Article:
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Lettris is a curious tetris-clone game where all the bricks have the same square shape but different content. Each square carries a letter. To make squares disappear and save space for other squares you have to assemble English words (left, right, up, down) from the falling squares.
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1.a university in Seattle, Washington
university; subfaculty; school[ClasseHyper.]
port et ville côtière du Washington (fr)[ClasseParExt...]
histoire de l'Église (13ème s.) (fr)[termes liés]
University of Washington (n.)
|University of Washington|
(Latin for "Let there be light")
|Endowment||US$ 2.2 billion |
|President||Michael K. Young|
|Location||Seattle, Washington, U.S.|
643 acres (2.6 km2)
|Colors||Purple and Gold|
|Athletics||NCAA Division I
|Sports||21 Varsity Teams|
|Mascot||Harry the Husky and Dubs (live Husky)|
University of Washington (commonly referred to as UW or Washington) is a public research university in Seattle, Washington, United States. Founded in 1861, UW is the largest university in the Northwest, one of the oldest universities on the West Coast and one of the preeminent research universities in the world.
The university has three campuses: the largest in the University District, Seattle and two others in Tacoma and Bothell. Its operating expenses and research expenses for fiscal year 2011 were more than US$ 5.0 billion and US$ 1.5 billion respectively.[not in citation given] The UW occupies over 500 buildings, with over 20 million gross square footage of space, including the latest University of Washington Plaza consisting of the 325 ft UW Tower and conference center.
University of Washington is considered a Public Ivy institution and is a member of the American Association of Universities. The university's research budget is among one of the highest in the United States and the university consistently ranks among the top 20 universities in the world. In athletics, the university competes in the NCAA Division I Pacific-12 Conference (Pac-12).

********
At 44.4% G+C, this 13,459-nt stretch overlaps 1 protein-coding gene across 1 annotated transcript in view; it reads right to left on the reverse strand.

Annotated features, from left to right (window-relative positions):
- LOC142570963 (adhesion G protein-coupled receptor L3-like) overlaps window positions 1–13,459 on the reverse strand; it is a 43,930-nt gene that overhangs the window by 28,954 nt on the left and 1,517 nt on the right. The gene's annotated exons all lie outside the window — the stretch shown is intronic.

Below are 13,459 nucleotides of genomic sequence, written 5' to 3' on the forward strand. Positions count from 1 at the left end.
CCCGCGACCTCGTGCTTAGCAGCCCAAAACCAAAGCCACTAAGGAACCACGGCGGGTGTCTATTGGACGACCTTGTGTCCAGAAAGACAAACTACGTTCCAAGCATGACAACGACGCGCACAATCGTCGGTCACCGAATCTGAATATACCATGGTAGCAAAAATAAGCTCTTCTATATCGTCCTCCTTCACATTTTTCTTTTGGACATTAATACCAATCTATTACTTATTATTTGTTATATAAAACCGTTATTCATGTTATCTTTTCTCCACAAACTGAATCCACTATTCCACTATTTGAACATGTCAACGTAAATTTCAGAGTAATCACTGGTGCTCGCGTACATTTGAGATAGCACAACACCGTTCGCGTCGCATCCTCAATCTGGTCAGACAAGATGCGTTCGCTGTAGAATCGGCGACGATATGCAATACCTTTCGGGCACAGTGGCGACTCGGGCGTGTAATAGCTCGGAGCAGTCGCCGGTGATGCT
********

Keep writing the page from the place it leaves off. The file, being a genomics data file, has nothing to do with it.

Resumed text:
The city of Seattle was one of several settlements in the mid to late 19th century vying for primacy in the newly formed Washington Territory. In 1854, territorial governor Isaac Stevens recommended the establishment of a university in Washington. Several prominent Seattle-area residents, chief among them Methodist preacher Daniel Bagley, saw the siting of this University as a chance to add to the city's prestige. They were able to convince early founder of Seattle and member of the territorial legislature Arthur A. Denny of the importance of Seattle winning the school. The legislature initially chartered two universities, one in Seattle and one in Lewis County, but later repealed its decision in favor of a single university in Lewis County, provided locally donated land could be found. When no site emerged, the legislature, encouraged by Denny, relocated the university to Seattle in 1858.
In 1861, scouting began for an appropriate 10 acres (4 ha) site in Seattle to serve as the campus for a new university. Denny, along with fellow pioneers Edward Lander and Charlie Terry, donated a site on "Denny's Knoll" in downtown Seattle. This tract was bounded by 4th and 6th Avenues on the west and east and Union and Seneca Streets on the north and south.